But another group – the American Trial Lawyers (ATL) is steadfast against this as this would take those billions out of their pockets. So, the president stated that while we need to cut malpractice suits – we can’t limit damage awards. Why not? We do in plenty of other industries – including the financial and banking industries?

Just this step alone would be a big saver. And as I’ve written for years and years – we could couple it with a tracking of medical errors and publish the records of doctors and hospitals so that we as patients and insurers would move to avoid the troubled providers while seeking to reward the better quality providers. A win-win for all sides?

Well, the AMA doesn’t like tracking of errors like we do for brokers in the financial industry. And of course as noted about – the ATL doesn’t like cutting back on how they can sue – so we’re stuck.

As for the millions of uninsured – did you happen to see the George Will column on the 21st of this week?

He made a pretty good case for what I’ve been agreeing with again for years. If you take the number of the uninsured it’s a lot more manageable than what is being blown up by too many lobby groups.

The core of his message is that the uninsured can be broken down into a few key groups starting with the temporary uninsured. These are the folks that lose their employer-provided coverage moving from one job to another. And for the vast majority this group get solved within 6 months or less.

The next group tends to be eligible for Medicare and/or Medicaid – but fail to or don’t even try to apply.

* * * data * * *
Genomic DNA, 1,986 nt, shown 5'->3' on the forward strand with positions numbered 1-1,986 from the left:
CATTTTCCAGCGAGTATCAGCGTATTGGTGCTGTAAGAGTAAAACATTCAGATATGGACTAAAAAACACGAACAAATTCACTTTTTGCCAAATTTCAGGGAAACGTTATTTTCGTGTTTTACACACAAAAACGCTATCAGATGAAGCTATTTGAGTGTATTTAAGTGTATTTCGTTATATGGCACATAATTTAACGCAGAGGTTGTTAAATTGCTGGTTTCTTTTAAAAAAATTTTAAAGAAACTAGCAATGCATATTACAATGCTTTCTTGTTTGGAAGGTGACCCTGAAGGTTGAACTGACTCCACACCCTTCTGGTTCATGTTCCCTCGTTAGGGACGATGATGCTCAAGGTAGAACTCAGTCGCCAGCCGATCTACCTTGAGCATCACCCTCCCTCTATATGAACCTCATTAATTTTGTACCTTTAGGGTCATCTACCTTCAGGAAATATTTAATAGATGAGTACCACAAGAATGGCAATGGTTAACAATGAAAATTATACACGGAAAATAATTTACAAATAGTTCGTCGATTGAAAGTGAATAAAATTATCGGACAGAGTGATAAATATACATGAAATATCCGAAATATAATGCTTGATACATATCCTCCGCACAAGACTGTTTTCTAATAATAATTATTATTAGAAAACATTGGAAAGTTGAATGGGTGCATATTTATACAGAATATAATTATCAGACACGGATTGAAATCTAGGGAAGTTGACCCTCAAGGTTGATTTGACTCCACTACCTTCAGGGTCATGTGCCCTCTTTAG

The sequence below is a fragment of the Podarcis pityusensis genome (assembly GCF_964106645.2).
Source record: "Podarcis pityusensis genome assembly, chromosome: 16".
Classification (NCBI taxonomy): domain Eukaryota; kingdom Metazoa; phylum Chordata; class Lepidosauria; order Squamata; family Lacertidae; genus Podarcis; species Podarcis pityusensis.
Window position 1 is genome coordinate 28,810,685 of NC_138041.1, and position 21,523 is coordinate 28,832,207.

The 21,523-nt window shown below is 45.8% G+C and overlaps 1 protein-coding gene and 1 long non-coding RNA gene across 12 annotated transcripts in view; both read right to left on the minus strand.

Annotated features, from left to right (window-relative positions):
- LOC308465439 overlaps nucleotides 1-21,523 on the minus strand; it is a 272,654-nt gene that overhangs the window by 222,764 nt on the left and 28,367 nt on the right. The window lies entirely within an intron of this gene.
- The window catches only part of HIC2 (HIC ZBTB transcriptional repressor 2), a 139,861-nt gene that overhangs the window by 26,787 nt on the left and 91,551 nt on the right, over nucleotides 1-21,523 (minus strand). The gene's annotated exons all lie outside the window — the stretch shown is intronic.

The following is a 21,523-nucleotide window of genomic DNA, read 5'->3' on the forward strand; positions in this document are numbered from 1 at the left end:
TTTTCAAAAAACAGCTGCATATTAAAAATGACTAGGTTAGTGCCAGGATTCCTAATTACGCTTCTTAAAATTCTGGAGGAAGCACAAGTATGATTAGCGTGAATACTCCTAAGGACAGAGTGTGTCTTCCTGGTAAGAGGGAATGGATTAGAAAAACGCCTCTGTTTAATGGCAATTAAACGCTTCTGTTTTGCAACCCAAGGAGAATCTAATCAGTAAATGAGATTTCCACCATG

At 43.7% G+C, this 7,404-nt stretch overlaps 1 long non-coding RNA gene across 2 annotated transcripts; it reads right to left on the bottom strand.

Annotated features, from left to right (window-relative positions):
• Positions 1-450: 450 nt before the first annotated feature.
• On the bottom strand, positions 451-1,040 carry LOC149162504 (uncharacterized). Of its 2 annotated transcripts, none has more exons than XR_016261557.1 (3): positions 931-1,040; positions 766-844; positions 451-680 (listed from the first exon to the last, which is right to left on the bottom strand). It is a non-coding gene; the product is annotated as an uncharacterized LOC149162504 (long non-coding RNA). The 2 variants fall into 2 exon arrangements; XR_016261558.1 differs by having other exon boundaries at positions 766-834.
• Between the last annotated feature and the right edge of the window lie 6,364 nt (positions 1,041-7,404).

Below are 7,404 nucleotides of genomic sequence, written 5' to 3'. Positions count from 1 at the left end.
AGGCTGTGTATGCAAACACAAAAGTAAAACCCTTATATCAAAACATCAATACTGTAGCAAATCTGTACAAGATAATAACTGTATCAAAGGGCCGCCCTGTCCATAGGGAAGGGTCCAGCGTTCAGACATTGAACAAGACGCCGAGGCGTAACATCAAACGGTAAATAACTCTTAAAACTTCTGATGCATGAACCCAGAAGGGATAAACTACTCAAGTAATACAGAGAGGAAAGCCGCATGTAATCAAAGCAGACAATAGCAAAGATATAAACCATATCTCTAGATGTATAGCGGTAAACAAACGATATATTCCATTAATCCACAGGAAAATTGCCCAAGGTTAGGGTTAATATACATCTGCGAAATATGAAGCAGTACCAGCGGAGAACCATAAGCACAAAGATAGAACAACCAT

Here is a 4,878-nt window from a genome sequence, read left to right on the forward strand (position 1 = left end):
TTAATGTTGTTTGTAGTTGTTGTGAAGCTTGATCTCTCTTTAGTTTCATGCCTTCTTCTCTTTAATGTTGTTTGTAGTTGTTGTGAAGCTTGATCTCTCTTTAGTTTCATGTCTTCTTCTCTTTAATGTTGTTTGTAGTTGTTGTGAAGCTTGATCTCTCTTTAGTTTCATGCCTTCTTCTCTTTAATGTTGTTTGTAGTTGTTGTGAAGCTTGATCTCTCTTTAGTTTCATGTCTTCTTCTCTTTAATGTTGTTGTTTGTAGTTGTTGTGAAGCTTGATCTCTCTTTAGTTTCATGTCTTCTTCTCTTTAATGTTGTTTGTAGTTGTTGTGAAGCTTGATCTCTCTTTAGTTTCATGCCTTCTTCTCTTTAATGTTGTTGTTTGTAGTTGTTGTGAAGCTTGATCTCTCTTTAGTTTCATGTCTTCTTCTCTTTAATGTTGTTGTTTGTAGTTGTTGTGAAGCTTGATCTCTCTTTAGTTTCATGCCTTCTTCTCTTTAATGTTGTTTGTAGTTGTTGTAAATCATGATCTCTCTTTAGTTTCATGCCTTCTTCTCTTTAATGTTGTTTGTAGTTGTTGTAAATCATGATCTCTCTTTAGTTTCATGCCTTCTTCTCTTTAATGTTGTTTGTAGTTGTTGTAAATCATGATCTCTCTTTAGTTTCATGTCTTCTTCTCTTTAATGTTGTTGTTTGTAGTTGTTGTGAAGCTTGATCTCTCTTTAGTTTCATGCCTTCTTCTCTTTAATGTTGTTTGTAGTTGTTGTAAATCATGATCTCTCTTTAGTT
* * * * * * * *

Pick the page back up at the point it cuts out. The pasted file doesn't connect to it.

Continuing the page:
Then there are the millions of non-US persons that really are outside of the government’s concern for healthcare as that’s another hot button political issue.

The remaining group is the really uninsured – including the uninsurable which is a fraction of the 40-50 million number that gets thrown around in speeches around the nation.

And the fix is a whole lot smaller than remaking the entire market for all of us. Why not just issue tax credits or as Will suggests – just issue designated debit cards with cash and arrange for private insurers. Or if this is unpalatable – set up an extension of Medicare for this group.

But trying to address the core smaller issues doesn’t get as great press as a huge government program does. And when the smaller issues are brought up to the public – that’s were we tend to get bogged down by the lobby and political interest groups that stop any small changes.

What We’ll Get

So, we might end up with nothing done by this Congress – or if we do get the big huge government program – I continue to think that it’s going to end up looking just like I’ve been writing about for a while now.

And it’s the same spiel that the president and other politicos have been doing their stump speeches about for years now.